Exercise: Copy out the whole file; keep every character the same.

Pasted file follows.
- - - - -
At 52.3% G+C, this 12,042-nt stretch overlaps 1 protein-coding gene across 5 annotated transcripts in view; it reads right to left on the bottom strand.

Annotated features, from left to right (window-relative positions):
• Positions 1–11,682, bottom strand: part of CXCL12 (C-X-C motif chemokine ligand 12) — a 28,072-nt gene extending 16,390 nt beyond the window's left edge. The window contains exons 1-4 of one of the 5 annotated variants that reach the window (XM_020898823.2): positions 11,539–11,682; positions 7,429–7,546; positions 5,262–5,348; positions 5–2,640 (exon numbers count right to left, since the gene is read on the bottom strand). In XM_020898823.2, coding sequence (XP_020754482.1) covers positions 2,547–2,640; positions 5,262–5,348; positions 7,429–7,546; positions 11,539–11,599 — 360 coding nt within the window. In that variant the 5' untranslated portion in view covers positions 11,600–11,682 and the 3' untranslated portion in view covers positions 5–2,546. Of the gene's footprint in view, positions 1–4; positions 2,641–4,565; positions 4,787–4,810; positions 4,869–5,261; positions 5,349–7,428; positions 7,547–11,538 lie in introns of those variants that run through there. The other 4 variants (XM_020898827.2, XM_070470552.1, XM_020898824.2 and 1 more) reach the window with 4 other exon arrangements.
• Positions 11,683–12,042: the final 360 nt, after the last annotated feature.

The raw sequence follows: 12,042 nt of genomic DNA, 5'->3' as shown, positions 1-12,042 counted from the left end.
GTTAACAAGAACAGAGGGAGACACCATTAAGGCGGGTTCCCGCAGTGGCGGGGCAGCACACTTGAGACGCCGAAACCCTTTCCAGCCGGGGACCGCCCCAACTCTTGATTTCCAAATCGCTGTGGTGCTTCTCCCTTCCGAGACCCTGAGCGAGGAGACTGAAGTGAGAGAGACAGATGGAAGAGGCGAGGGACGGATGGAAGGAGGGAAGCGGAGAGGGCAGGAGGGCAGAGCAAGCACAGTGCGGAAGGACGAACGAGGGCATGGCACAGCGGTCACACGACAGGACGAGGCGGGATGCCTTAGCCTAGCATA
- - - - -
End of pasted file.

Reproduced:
At 52.3% G+C, this 12,042-nt stretch overlaps 1 protein-coding gene across 5 annotated transcripts in view; it reads right to left on the bottom strand.

Annotated features, from left to right (window-relative positions):
• Positions 1–11,682, bottom strand: part of CXCL12 (C-X-C motif chemokine ligand 12) — a 28,072-nt gene extending 16,390 nt beyond the window's left edge. The window contains exons 1-4 of one of the 5 annotated variants that reach the window (XM_020898823.2): positions 11,539–11,682; positions 7,429–7,546; positions 5,262–5,348; positions 5–2,640 (exon numbers count right to left, since the gene is read on the bottom strand). In XM_020898823.2, coding sequence (XP_020754482.1) covers positions 2,547–2,640; positions 5,262–5,348; positions 7,429–7,546; positions 11,539–11,599 — 360 coding nt within the window. In that variant the 5' untranslated portion in view covers positions 11,600–11,682 and the 3' untranslated portion in view covers positions 5–2,546. Of the gene's footprint in view, positions 1–4; positions 2,641–4,565; positions 4,787–4,810; positions 4,869–5,261; positions 5,349–7,428; positions 7,547–11,538 lie in introns of those variants that run through there. The other 4 variants (XM_020898827.2, XM_070470552.1, XM_020898824.2 and 1 more) reach the window with 4 other exon arrangements.
• Positions 11,683–12,042: the final 360 nt, after the last annotated feature.

The raw sequence follows: 12,042 nt of genomic DNA, 5'->3' as shown, positions 1-12,042 counted from the left end.
GTTAACAAGAACAGAGGGAGACACCATTAAGGCGGGTTCCCGCAGTGGCGGGGCAGCACACTTGAGACGCCGAAACCCTTTCCAGCCGGGGACCGCCCCAACTCTTGATTTCCAAATCGCTGTGGTGCTTCTCCCTTCCGAGACCCTGAGCGAGGAGACTGAAGTGAGAGAGACAGATGGAAGAGGCGAGGGACGGATGGAAGGAGGGAAGCGGAGAGGGCAGGAGGGCAGAGCAAGCACAGTGCGGAAGGACGAACGAGGGCATGGCACAGCGGTCACACGACAGGACGAGGCGGGATGCCTTAGCCTAGCATA